Photo credit: CIAT Blog
Can the entrepreneurial spirit of young people be harnessed to encourage them to turn to agriculture? Credit: Georgina Smith / CIAT
Farms without farmers?
The next generation of smallholder farms in Africa may have no one left to run them.
A visit by a team from the International Center for Tropical Agriculture (CIAT) in the Gulu, Kitgum, Nwoya and Adjumani districts of Northern Uganda – a region that was embroiled in more than 20 years of civil war waged by the Lord’s Resistance Army – presents an alarming scenario for the years ahead. Here we meet more than 158 farmers and are struck by the sentiments of the older farmers.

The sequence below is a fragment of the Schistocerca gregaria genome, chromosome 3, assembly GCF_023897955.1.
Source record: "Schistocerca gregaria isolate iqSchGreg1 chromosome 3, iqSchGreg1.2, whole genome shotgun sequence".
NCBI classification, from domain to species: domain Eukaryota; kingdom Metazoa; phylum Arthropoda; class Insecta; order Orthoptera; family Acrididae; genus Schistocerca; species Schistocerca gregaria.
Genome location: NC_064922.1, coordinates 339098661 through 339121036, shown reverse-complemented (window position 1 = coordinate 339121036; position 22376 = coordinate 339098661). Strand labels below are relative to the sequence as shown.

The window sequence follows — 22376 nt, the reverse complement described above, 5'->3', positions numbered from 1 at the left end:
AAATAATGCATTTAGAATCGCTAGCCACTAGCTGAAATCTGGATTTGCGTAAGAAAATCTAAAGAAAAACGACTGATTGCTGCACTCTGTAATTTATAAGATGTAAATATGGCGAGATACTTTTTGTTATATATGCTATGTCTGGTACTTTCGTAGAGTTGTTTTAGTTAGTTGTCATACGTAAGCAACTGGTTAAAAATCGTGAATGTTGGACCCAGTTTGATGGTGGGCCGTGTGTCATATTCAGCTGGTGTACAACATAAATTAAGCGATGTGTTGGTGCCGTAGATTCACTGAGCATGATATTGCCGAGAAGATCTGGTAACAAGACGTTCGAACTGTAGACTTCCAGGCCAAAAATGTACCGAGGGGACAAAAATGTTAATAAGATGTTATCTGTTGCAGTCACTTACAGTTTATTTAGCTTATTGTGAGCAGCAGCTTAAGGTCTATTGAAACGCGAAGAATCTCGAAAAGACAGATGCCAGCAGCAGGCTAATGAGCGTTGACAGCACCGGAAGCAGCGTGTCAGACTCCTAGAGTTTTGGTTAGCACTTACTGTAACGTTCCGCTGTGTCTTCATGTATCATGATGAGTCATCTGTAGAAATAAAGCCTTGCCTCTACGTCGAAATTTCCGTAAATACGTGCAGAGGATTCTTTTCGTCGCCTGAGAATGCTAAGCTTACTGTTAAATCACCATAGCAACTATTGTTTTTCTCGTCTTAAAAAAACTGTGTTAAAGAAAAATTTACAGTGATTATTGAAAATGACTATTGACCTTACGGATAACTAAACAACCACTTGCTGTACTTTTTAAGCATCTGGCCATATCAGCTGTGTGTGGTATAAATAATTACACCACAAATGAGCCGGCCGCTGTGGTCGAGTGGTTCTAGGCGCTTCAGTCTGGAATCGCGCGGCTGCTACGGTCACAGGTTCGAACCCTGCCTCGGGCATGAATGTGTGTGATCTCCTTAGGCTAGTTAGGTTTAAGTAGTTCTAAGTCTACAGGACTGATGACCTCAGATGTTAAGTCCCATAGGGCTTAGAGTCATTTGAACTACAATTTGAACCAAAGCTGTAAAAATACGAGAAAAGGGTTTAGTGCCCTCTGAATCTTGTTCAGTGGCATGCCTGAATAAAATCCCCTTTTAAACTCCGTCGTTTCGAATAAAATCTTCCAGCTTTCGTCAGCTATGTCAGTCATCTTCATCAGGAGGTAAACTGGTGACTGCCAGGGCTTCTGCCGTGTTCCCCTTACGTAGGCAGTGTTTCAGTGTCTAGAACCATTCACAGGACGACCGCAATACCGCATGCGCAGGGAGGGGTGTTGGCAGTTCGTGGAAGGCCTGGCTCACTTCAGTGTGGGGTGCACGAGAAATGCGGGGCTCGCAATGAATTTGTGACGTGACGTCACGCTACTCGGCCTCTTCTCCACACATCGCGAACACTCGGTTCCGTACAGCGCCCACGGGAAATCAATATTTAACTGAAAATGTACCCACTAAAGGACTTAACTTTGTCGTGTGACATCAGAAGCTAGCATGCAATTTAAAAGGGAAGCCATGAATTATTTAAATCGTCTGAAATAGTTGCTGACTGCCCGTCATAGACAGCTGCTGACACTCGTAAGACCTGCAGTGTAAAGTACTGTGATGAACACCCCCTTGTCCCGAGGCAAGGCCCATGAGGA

“The youth are not interested in farming. They prefer migrating to urban centers to look for off-farm work and engage in petty trade, mainly operating boda-boda,” said one man, who has been farming all his life. Boda-boda is a term that is commonly used in East Africa to refer to motorcycle taxis.
Separate interviews with a team of 24 local agricultural experts reveal that the average age of farmers is 45 and young people between 18 and 30 are disconnected from the farm and realities of agricultural production. For this particular region, it has negative impacts on post-conflict recovery, given the role of youth in rural community continuity and agriculture.
Read the full article: CIAT Blog
Author: Willem Van Cotthem
Honorary Professor of Botany, University of Ghent (Belgium). Scientific Consultant for Desertification and Sustainable Development. View all posts by Willem Van Cotthem
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